Eichelberger flew to the front on Dec. 1 and, having known Harding since their boyhood in Ohio, tried to save the situation. “I said at the start, Forrest, I have been ordered by General MacArthur to bust you, but stick by me and I’ll try to keep you here … ,” Eichelberger later wrote.

What he saw changed his mind. Harding expressed fear when Eichelberger declared that he wanted to visit the front line, and when Eichelberger challenged a regimental commander about his failure to advance, the colonel blew his top and then so did Harding.

Eichelberger felt that Harding was behaving in an entitled way, calling on their friendship rather than their professional relationship. He had had enough. “Over the mountains for you … Forrest,” he said.

Harding made a last request: He wanted to take Jack Kahn and another aide with him. The trio left for Port Moresby on Dec. 3. MacArthur’s former secretary describes the scene: “He stood by my desk while waiting to see the General, looking at me sadly, with tears in his eyes. ‘I just couldn’t stand to see my boys die.’ I’m sure Harding meant it, and I felt for him. Since then, though, I have reconsidered …. Battle is not an exercise in compassionate saintliness.” The history of war is littered with generals who were beloved by their men but showed little resolve to fight-most famously George McClellan, who so frustrated Lincoln that Lincoln asked to borrow his army for a while. The cerebral Harding was in that category.

Robert Eichelberger was a harder man. Over the next six weeks, he captured Buna at great cost of life. Though overshadowed by the Marines’ fight in Guadalcanal, Buna was a crucial battle. Nearly 3,100 Americans and Australians lost their lives, as did many thousands of Japanese. MacArthur and his strategists took away an important lesson: never take the Japanese on frontally, but “island-hop”-bypass their bases and choke their supply lines.

Harding had commenced a new battle of his own, to save face. A relieved general was sometimes busted to colonel. On their Dec. 5 flight to Australia, Harding and Kahn prepared a written defense to MacArthur of the general’s conduct at Buna. According to Gentle Knight, a biography of Harding by Leslie Anders, the two wrote that the division “had plenty of fight left but … no stomach for another go at a position which had beaten off four attacks …. ” They mailed the defense to MacArthur in Brisbane, where, as Kahn later wrote in a memoir, he served as Harding’s “aide, friend, and drowning-one’s-sorrows drinking companion.”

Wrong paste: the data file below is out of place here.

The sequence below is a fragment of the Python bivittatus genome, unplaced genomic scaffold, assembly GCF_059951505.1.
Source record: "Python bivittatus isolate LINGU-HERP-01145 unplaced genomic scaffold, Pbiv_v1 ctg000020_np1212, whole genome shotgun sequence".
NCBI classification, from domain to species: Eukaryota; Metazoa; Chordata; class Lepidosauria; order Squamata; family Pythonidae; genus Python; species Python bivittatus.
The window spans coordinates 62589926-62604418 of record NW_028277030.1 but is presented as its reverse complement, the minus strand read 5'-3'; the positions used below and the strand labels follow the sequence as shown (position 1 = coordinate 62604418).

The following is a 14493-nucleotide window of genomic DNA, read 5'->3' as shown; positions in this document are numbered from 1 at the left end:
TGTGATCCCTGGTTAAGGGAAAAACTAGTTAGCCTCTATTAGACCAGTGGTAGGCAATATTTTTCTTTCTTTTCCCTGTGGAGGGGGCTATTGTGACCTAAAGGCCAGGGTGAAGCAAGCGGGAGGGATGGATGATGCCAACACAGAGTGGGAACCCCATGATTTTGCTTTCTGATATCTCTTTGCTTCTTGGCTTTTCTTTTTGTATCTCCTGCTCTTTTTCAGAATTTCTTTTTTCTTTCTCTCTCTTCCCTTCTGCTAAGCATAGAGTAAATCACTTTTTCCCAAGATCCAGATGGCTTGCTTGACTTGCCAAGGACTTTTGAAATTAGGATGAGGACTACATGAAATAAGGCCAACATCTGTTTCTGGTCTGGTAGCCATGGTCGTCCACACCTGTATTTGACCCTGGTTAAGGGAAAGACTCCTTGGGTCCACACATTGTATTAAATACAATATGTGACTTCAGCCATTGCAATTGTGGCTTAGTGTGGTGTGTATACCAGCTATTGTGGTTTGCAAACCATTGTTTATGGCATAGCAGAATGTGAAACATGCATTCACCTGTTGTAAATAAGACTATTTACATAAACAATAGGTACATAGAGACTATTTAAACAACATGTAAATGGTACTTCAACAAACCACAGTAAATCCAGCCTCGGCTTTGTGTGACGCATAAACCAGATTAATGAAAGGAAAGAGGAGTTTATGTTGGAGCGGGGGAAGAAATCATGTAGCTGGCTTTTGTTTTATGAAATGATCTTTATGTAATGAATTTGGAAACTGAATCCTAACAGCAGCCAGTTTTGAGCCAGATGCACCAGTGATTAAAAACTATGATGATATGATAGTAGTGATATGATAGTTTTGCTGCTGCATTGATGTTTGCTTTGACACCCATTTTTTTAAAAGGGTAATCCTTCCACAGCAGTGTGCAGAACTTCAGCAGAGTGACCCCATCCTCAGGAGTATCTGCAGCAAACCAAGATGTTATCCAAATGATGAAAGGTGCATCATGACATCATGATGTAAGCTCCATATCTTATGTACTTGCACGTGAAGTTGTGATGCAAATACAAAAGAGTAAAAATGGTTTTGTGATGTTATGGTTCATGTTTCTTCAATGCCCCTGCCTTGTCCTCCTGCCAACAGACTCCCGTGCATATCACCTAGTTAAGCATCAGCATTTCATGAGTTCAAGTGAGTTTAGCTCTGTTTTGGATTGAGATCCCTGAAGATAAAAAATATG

You have to stop and marvel at Jack Kahn’s role. At 25, he was lobbying General MacArthur to preserve his general’s reputation (and sending MacArthur an inscribed copy of his new book, The Army Life) and lobbying William Shawn to run a profile of that general full of assertions that events had rendered false, beginning with its first line, that Harding was overseas “commanding a body of United States troops,” and going on to such stretchers as: “If he leads his troops successfully, he will probably be at least a permanent brigadier general and thus entitled, for instance, to be appointed Superintendent of West Point.”

Kahn’s letters to Shawn in the weeks after the profile ran hint at some discomfort over what he’d pulled off. He told his editor that he was greatly relieved that the Harding profile ran when it did. He spoke of his “mysterious references to possible mishaps” in connection with the piece. He said he wasn’t able to say what he was up to or where he was.

In fairness to Kahn, saving a general’s face was Army policy, and the press often went along. At the Army’s first battle in North Africa, in February 1943, Gen. Lloyd Fredendall pulled a Harding-hiding away in a bunker while Rommel overran American troops. Eisenhower relieved Fredendall. This was reported in the newspapers, but downplayed. A few months later Eisenhower tried to cover up the fact that George Patton Jr. had slapped a shell-shocked soldier in a Sicily hospital whom he’d accused of cowardice. Many journalists took a vow of silence on the incident, before columnist Drew Pearson broke the story three months after the fact, creating a firestorm in the United States, and forcing Patton from command for several months.